Happy New Year to everyone!
The purpose of this Adobe technologies in education article is to bring to your attention federal (United States) funding resources for
educational technology software and curriculum-related integration for K-12 schools and districts. With schools and districts facing severe budget cuts, these government programs may be an alternative way to secure funding for Adobe technology to provide faculty professional development and prepare students with a 21st century skillset.
Visit the Adobe funding resources for education page to learn more about the various government funding programs and which Adobe solutions are eligible
for one or more of these funding sources.
So, you may have heard about metadata and wondered what the fuss is about. Well, it’s certainly useful stuff. If you use Bridge or a search engine, you can benefit from it. However, that’s not the topic of this post. This post is about the exact opposite–getting *rid* if metadata (and why you may want to) Read on. . .
In a previous
Adobe Education Technologies blog article we examined how to use Adobe InDesign CS4 to create a visually rich layout, add interactivity with hyperlinks, buttons, and page transitions,
and then export to SWF. We were able to do all of this without using Adobe Flash Professional and Actionscript programming. The downside of this direct-to-SWF export is that there isn’t an easy way to edit the SWF file should we want to further modify it.
Now, Adobe InDesign CS4 allows designers to create multi-page layouts and then export to the new XFL (XML for Flash) file format. The XFL file can be opened directly in Adobe Flash CS4 Professional preserving layout and typographic fidelity. Then developers can enhance the file with animation, interactivity, and video. Let’s take a look at the workflow:
While there are many new outstanding features in Flash CS4 that are cool and flashy (e.g. Object-based animation model, 3D transformations, Inverse kinematics with the Bones tool, Adobe Media Encoder with H.264 support, and much more) don’t overlook a very simple feature that will save you a significant amount of time during the animation process: the Motion Presets panel.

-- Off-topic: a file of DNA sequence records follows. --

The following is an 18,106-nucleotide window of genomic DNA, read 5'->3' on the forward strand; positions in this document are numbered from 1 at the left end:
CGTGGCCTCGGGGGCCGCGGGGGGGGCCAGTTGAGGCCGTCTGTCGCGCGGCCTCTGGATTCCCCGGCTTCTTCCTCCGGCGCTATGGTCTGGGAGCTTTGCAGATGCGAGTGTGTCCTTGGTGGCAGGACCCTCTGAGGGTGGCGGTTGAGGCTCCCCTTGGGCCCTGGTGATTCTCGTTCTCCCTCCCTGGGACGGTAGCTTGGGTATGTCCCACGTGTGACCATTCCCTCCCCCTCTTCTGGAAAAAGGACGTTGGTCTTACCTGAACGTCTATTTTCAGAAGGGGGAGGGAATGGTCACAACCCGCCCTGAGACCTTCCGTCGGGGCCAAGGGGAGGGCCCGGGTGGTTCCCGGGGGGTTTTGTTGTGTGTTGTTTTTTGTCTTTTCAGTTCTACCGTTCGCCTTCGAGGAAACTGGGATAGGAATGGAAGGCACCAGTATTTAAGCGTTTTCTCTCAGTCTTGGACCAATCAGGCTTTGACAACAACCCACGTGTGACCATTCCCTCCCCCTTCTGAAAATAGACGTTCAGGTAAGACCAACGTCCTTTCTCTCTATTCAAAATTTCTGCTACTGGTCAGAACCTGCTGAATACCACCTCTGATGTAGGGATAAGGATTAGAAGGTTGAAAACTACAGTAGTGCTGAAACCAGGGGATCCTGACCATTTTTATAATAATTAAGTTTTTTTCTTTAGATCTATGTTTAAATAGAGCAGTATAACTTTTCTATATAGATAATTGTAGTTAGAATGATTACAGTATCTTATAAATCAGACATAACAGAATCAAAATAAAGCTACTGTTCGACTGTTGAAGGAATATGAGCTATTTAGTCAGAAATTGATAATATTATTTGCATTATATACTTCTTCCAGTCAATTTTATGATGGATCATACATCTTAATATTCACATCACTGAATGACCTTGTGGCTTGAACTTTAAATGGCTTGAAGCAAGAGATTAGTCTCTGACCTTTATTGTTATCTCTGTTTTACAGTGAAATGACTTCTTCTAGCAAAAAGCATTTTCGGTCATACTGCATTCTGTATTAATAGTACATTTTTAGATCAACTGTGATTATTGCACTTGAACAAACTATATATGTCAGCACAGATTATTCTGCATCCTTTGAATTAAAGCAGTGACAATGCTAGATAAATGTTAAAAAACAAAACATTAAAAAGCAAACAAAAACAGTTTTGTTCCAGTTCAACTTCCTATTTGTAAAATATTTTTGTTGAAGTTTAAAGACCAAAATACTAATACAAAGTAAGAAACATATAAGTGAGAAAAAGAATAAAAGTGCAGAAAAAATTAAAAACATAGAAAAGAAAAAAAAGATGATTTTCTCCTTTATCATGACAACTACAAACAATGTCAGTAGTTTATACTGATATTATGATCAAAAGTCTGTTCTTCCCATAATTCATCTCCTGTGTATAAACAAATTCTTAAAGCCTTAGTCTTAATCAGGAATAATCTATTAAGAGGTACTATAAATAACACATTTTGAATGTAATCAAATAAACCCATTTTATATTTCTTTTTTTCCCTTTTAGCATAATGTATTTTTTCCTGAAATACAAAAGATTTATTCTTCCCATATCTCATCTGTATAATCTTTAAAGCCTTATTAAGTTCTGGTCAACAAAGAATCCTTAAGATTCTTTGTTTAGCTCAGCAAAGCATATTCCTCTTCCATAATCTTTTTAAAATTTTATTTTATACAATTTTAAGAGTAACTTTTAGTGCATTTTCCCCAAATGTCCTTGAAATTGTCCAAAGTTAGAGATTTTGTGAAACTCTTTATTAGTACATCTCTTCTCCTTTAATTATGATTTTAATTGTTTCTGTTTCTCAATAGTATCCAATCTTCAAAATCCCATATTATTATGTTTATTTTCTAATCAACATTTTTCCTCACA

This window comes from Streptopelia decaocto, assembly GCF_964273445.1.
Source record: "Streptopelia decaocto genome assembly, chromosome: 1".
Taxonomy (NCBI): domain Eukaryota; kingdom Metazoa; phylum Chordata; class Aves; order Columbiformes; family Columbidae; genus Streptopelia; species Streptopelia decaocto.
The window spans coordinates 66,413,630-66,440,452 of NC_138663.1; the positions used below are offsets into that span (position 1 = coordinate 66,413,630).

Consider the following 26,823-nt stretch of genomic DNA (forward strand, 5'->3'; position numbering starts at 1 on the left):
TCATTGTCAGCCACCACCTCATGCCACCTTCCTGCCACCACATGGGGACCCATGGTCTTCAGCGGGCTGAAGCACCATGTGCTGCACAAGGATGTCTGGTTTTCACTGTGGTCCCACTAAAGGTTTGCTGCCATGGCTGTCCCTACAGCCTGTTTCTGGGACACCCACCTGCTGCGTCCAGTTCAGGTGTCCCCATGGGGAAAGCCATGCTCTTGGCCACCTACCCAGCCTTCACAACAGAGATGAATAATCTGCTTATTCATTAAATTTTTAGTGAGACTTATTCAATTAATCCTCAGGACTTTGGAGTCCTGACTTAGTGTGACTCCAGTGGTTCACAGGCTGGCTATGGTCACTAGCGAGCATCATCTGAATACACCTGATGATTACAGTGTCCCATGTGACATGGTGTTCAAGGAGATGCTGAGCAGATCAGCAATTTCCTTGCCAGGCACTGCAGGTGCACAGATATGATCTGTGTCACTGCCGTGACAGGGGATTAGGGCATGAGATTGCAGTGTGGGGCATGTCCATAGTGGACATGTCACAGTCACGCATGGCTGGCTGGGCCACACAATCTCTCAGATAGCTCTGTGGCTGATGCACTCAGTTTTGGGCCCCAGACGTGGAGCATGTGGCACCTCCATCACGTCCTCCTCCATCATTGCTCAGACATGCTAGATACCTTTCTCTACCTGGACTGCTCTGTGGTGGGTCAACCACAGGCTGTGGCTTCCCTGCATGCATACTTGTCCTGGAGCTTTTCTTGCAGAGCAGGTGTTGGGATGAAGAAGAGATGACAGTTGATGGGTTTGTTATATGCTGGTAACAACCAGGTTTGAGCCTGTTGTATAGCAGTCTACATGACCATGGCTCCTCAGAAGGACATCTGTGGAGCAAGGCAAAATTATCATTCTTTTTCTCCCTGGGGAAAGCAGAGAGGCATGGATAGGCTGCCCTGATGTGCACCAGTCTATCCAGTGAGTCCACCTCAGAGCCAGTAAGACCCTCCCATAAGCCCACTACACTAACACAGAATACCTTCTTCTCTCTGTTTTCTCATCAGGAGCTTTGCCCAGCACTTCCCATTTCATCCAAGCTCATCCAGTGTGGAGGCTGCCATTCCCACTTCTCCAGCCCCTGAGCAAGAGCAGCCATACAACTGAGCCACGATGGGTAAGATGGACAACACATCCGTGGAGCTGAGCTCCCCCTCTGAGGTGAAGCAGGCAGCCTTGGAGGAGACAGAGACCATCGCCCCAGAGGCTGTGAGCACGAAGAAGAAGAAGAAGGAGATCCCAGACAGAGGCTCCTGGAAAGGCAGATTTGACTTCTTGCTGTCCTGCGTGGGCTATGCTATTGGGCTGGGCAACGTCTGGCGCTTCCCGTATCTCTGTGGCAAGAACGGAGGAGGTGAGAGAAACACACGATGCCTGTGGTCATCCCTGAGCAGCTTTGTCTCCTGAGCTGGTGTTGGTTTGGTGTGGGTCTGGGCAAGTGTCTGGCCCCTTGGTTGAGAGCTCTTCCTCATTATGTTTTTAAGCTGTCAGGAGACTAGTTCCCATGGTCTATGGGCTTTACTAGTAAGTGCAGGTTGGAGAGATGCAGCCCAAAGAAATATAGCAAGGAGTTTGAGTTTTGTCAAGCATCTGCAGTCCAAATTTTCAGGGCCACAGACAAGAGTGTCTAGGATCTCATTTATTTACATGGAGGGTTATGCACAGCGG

When it comes to creating and sharing your personal or professional digital photo creations with the world there is no better tool or place to do so than with an Adobe tool or Adobe web based service. In this post on the Adobe Education Technologies Blog I’ll cover some of our easy to use tools to get you started!
If you have heard of the Adobe Integrated Runtime (aka AIR), but wondered what it might be good for, then you are probably not alone. Instead of going on about it, I thought an eLearning example might help. In fact, an award-winning example might help even more, so I am going to send you from the Adobe Education Technologies blog over to my good freind RJ Jacquez’ blog. A Captivate presentation on the AIR application itself is also available. It takes a moment to load, but it is worth the wait.
Keep in mind that here at Adobe we have a number of really useful blogs out there, ours the best, though, so keep on coming back.
Want to catch the CS4 launch broadcast, but missed it the first time? You can watch it on Adobe TV: http://tv.adobe.com/#vi+f1556v1715
In today’s video blog I’ll show you how to maintain the integrity of your colors when sending your images to the web from Adobe Photoshop CS3 and Adobe Lightroom 2.0.
Video blog: Maintaining color fidelity when outputting to the web.
Voice over Internet Protocol, or VoIP is rapidly becoming a good option for many internet users over standard Plain Old Telephone Service (POTS). I myself use a variant provided by my cable/internet service provider, and it works quite well. However, it is still a young technology. Adobe Acrobat Connect Professional includes it as a way to communicate with meeting attendees, and it works well. However, there are many, many variables that can erode the quality of the experience for either the presenter or the participant. The following 12 steps to success should help you to have the best meeting you can.
How to Create Flash eLearning without Major Programming
You love Flash and would like to create some cool eLearning quizzes with it, but aren’t ready to dive into learning Flash’s deep ActionScript programming language for your quizzes? Well guess what, you don’t have to be an ActionScript guru to create compelling Flash eLearning! Flash has a series of little known built-in eLearning “interactions” which you can create in no time without deep programming knowledge. Other than a few simple timeline stop frame actions, everything you do is drag, drop, and typing in your courseware questions and answers; there are even built-in buttons to check for the correct answers and also allow you to move on to the next quiz.
So how does this all work?